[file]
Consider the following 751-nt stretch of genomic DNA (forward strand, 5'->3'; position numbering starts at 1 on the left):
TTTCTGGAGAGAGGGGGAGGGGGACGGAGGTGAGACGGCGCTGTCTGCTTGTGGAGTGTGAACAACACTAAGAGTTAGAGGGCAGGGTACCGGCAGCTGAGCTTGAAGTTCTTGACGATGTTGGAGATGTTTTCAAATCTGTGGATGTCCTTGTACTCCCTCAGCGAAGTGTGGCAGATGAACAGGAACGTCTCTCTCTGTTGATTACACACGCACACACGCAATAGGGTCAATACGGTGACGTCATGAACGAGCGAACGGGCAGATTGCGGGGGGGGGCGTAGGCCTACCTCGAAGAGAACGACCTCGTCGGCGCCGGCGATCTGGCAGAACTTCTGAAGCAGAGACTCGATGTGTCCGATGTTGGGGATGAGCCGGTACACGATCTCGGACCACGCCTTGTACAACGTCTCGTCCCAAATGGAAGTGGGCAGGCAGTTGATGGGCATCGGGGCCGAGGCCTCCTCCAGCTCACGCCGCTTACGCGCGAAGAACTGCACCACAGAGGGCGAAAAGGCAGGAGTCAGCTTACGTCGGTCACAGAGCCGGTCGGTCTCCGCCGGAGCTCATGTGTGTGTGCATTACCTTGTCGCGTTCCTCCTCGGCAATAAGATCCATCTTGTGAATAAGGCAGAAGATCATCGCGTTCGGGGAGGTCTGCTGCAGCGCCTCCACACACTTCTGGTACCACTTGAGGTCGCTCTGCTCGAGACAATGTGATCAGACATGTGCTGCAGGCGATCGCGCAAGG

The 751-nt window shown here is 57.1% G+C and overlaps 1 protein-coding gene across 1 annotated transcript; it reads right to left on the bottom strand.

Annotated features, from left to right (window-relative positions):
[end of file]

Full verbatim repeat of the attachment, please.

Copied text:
Consider the following 751-nt stretch of genomic DNA (forward strand, 5'->3'; position numbering starts at 1 on the left):
TTTCTGGAGAGAGGGGGAGGGGGACGGAGGTGAGACGGCGCTGTCTGCTTGTGGAGTGTGAACAACACTAAGAGTTAGAGGGCAGGGTACCGGCAGCTGAGCTTGAAGTTCTTGACGATGTTGGAGATGTTTTCAAATCTGTGGATGTCCTTGTACTCCCTCAGCGAAGTGTGGCAGATGAACAGGAACGTCTCTCTCTGTTGATTACACACGCACACACGCAATAGGGTCAATACGGTGACGTCATGAACGAGCGAACGGGCAGATTGCGGGGGGGGGCGTAGGCCTACCTCGAAGAGAACGACCTCGTCGGCGCCGGCGATCTGGCAGAACTTCTGAAGCAGAGACTCGATGTGTCCGATGTTGGGGATGAGCCGGTACACGATCTCGGACCACGCCTTGTACAACGTCTCGTCCCAAATGGAAGTGGGCAGGCAGTTGATGGGCATCGGGGCCGAGGCCTCCTCCAGCTCACGCCGCTTACGCGCGAAGAACTGCACCACAGAGGGCGAAAAGGCAGGAGTCAGCTTACGTCGGTCACAGAGCCGGTCGGTCTCCGCCGGAGCTCATGTGTGTGTGCATTACCTTGTCGCGTTCCTCCTCGGCAATAAGATCCATCTTGTGAATAAGGCAGAAGATCATCGCGTTCGGGGAGGTCTGCTGCAGCGCCTCCACACACTTCTGGTACCACTTGAGGTCGCTCTGCTCGAGACAATGTGATCAGACATGTGCTGCAGGCGATCGCGCAAGG

The 751-nt window shown here is 57.1% G+C and overlaps 1 protein-coding gene across 1 annotated transcript; it reads right to left on the bottom strand.

Annotated features, from left to right (window-relative positions):